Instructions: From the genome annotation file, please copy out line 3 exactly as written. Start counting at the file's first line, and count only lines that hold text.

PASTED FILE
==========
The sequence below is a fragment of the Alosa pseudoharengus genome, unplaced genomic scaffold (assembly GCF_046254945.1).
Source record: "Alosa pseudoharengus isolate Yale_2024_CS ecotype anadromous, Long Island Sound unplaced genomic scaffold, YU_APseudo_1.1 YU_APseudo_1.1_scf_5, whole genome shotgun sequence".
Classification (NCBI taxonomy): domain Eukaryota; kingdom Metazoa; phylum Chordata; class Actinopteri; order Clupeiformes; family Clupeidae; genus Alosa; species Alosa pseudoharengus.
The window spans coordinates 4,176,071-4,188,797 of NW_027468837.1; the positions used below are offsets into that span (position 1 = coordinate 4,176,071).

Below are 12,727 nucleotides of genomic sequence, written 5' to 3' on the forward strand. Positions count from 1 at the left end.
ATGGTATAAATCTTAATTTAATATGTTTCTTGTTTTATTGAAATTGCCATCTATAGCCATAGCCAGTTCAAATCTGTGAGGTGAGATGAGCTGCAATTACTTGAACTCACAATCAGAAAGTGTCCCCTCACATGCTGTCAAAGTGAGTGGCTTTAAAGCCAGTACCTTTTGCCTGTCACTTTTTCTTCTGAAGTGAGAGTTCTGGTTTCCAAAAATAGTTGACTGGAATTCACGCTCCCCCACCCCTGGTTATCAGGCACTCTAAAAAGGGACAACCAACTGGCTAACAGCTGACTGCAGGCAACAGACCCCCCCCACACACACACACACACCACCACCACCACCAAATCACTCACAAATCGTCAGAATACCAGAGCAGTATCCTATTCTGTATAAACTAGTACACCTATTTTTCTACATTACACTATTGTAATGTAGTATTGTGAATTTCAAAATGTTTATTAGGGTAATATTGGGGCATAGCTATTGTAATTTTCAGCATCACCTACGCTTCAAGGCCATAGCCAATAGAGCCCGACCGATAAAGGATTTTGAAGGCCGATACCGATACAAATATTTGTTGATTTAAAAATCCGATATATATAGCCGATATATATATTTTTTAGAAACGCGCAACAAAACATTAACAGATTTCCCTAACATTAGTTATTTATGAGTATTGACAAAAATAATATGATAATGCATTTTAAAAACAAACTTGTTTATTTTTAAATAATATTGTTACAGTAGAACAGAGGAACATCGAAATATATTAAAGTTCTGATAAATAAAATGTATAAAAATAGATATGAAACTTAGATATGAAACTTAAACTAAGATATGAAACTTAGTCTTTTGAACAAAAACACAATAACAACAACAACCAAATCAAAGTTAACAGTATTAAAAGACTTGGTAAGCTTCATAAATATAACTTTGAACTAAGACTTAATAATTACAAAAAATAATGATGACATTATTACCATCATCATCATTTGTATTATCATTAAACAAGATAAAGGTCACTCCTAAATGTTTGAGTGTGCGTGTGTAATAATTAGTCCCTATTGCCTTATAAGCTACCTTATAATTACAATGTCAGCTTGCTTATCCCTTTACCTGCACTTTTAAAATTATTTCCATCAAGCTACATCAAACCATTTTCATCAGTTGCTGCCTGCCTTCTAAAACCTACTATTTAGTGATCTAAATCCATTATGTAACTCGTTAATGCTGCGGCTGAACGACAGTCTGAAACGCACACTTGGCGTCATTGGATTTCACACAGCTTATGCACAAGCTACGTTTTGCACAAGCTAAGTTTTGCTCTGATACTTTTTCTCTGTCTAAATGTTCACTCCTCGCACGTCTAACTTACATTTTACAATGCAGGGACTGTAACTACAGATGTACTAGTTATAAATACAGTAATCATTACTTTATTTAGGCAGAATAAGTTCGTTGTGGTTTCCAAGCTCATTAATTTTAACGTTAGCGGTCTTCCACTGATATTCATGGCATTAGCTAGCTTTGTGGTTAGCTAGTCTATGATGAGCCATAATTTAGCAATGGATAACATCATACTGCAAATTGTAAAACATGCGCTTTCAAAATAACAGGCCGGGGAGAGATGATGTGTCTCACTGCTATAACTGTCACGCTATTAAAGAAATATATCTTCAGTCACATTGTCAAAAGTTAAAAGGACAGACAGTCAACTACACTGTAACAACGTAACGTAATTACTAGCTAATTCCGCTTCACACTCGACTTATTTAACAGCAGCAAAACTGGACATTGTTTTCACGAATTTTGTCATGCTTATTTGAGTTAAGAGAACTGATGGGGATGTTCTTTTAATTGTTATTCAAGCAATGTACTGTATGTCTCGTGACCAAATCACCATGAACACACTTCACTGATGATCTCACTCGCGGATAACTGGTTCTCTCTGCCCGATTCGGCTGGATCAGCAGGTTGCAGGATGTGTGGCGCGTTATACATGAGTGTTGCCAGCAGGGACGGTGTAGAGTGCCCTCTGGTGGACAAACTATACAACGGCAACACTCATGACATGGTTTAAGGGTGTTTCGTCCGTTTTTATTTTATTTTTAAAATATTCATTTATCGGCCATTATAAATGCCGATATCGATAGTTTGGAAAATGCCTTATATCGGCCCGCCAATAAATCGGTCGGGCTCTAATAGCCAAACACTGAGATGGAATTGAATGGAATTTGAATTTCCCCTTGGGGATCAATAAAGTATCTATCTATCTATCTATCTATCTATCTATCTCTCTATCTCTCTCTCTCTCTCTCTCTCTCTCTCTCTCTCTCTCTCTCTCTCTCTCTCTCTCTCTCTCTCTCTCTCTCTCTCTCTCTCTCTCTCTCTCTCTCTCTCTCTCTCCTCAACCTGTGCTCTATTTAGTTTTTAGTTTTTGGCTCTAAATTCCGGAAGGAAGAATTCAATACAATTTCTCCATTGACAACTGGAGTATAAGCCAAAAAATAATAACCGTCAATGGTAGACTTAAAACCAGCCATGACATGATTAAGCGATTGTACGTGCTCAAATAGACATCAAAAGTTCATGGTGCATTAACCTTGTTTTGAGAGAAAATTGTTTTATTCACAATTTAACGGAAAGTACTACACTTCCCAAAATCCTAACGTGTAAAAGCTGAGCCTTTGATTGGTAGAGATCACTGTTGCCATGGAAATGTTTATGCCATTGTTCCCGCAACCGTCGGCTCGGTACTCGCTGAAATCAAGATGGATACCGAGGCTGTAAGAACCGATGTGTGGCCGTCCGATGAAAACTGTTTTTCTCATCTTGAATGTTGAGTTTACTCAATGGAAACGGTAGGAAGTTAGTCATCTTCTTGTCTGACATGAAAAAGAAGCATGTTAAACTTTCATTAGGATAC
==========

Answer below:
Classification (NCBI taxonomy): domain Eukaryota; kingdom Metazoa; phylum Chordata; class Actinopteri; order Clupeiformes; family Clupeidae; genus Alosa; species Alosa pseudoharengus.